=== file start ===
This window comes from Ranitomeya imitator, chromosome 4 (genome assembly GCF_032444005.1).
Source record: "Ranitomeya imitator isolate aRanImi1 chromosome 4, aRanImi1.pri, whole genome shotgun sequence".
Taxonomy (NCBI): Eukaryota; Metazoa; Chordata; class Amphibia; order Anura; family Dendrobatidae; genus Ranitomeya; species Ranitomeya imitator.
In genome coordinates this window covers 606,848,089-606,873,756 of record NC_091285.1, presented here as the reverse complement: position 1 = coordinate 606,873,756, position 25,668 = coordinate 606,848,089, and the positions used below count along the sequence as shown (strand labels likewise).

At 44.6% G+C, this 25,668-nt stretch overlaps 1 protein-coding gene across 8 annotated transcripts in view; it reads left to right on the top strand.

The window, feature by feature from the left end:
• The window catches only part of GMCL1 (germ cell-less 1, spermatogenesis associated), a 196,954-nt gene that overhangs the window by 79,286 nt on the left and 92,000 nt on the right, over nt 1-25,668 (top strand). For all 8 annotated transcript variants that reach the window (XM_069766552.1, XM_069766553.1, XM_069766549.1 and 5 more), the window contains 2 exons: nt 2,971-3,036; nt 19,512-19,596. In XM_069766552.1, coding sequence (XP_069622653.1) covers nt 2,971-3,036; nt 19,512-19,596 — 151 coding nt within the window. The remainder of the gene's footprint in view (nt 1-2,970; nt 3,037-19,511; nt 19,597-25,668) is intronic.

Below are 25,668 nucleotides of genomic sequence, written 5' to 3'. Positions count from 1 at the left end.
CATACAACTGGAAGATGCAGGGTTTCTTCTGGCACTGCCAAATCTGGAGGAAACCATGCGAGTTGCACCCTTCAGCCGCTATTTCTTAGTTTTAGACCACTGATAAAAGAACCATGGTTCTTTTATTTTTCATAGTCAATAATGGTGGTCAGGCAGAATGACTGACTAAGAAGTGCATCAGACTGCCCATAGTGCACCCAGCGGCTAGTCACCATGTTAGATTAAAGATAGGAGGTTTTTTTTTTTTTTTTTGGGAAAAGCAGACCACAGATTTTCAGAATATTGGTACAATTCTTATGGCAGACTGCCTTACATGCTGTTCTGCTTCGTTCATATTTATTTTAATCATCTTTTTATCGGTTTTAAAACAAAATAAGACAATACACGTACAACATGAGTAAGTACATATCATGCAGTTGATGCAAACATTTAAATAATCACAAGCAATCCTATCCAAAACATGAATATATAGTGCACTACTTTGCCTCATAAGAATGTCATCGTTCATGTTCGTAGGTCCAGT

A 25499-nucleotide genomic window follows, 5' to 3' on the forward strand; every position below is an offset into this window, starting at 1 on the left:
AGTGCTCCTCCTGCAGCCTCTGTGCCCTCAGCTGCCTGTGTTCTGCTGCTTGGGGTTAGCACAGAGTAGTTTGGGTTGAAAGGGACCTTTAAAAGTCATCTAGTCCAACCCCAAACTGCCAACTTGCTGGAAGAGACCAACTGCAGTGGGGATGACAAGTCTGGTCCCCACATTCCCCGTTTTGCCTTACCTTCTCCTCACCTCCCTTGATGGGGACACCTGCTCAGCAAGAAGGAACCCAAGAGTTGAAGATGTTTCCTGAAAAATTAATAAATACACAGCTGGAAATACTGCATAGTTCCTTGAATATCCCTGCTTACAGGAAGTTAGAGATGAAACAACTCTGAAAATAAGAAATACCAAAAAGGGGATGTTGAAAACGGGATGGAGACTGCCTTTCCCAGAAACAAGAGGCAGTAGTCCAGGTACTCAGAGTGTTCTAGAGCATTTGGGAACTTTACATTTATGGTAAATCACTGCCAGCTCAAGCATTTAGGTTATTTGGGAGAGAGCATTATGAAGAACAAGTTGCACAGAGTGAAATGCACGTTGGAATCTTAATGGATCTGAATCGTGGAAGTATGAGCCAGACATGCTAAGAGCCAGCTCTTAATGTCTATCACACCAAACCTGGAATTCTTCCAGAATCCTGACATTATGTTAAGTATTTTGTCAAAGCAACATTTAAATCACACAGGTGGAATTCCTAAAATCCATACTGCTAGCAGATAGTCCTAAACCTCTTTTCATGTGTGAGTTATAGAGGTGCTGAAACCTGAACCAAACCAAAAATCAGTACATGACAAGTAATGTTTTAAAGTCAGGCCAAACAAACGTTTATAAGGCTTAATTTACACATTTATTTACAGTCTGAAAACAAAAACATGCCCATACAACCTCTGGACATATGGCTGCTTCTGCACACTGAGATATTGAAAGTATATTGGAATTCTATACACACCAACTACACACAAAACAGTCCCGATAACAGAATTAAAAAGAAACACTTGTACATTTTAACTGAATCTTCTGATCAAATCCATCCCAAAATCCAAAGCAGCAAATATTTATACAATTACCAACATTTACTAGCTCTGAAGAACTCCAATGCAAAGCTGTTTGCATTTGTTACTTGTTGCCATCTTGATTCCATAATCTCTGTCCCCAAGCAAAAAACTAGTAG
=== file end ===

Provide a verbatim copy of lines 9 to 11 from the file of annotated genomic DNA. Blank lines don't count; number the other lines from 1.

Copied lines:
CATACAACTGGAAGATGCAGGGTTTCTTCTGGCACTGCCAAATCTGGAGGAAACCATGCGAGTTGCACCCTTCAGCCGCTATTTCTTAGTTTTAGACCACTGATAAAAGAACCATGGTTCTTTTATTTTTCATAGTCAATAATGGTGGTCAGGCAGAATGACTGACTAAGAAGTGCATCAGACTGCCCATAGTGCACCCAGCGGCTAGTCACCATGTTAGATTAAAGATAGGAGGTTTTTTTTTTTTTTTTTGGGAAAAGCAGACCACAGATTTTCAGAATATTGGTACAATTCTTATGGCAGACTGCCTTACATGCTGTTCTGCTTCGTTCATATTTATTTTAATCATCTTTTTATCGGTTTTAAAACAAAATAAGACAATACACGTACAACATGAGTAAGTACATATCATGCAGTTGATGCAAACATTTAAATAATCACAAGCAATCCTATCCAAAACATGAATATATAGTGCACTACTTTGCCTCATAAGAATGTCATCGTTCATGTTCGTAGGTCCAGT

A 25499-nucleotide genomic window follows, 5' to 3' on the forward strand; every position below is an offset into this window, starting at 1 on the left:
AGTGCTCCTCCTGCAGCCTCTGTGCCCTCAGCTGCCTGTGTTCTGCTGCTTGGGGTTAGCACAGAGTAGTTTGGGTTGAAAGGGACCTTTAAAAGTCATCTAGTCCAACCCCAAACTGCCAACTTGCTGGAAGAGACCAACTGCAGTGGGGATGACAAGTCTGGTCCCCACATTCCCCGTTTTGCCTTACCTTCTCCTCACCTCCCTTGATGGGGACACCTGCTCAGCAAGAAGGAACCCAAGAGTTGAAGATGTTTCCTGAAAAATTAATAAATACACAGCTGGAAATACTGCATAGTTCCTTGAATATCCCTGCTTACAGGAAGTTAGAGATGAAACAACTCTGAAAATAAGAAATACCAAAAAGGGGATGTTGAAAACGGGATGGAGACTGCCTTTCCCAGAAACAAGAGGCAGTAGTCCAGGTACTCAGAGTGTTCTAGAGCATTTGGGAACTTTACATTTATGGTAAATCACTGCCAGCTCAAGCATTTAGGTTATTTGGGAGAGAGCATTATGAAGAACAAGTTGCACAGAGTGAAATGCACGTTGGAATCTTAATGGATCTGAATCGTGGAAGTATGAGCCAGACATGCTAAGAGCCAGCTCTTAATGTCTATCACACCAAACCTGGAATTCTTCCAGAATCCTGACATTATGTTAAGTATTTTGTCAAAGCAACATTTAAATCACACAGGTGGAATTCCTAAAATCCATACTGCTAGCAGATAGTCCTAAACCTCTTTTCATGTGTGAGTTATAGAGGTGCTGAAACCTGAACCAAACCAAAAATCAGTACATGACAAGTAATGTTTTAAAGTCAGGCCAAACAAACGTTTATAAGGCTTAATTTACACATTTATTTACAGTCTGAAAACAAAAACATGCCCATACAACCTCTGGACATATGGCTGCTTCTGCACACTGAGATATTGAAAGTATATTGGAATTCTATACACACCAACTACACACAAAACAGTCCCGATAACAGAATTAAAAAGAAACACTTGTACATTTTAACTGAATCTTCTGATCAAATCCATCCCAAAATCCAAAGCAGCAAATATTTATACAATTACCAACATTTACTAGCTCTGAAGAACTCCAATGCAAAGCTGTTTGCATTTGTTACTTGTTGCCATCTTGATTCCATAATCTCTGTCCCCAAGCAAAAAACTAGTAG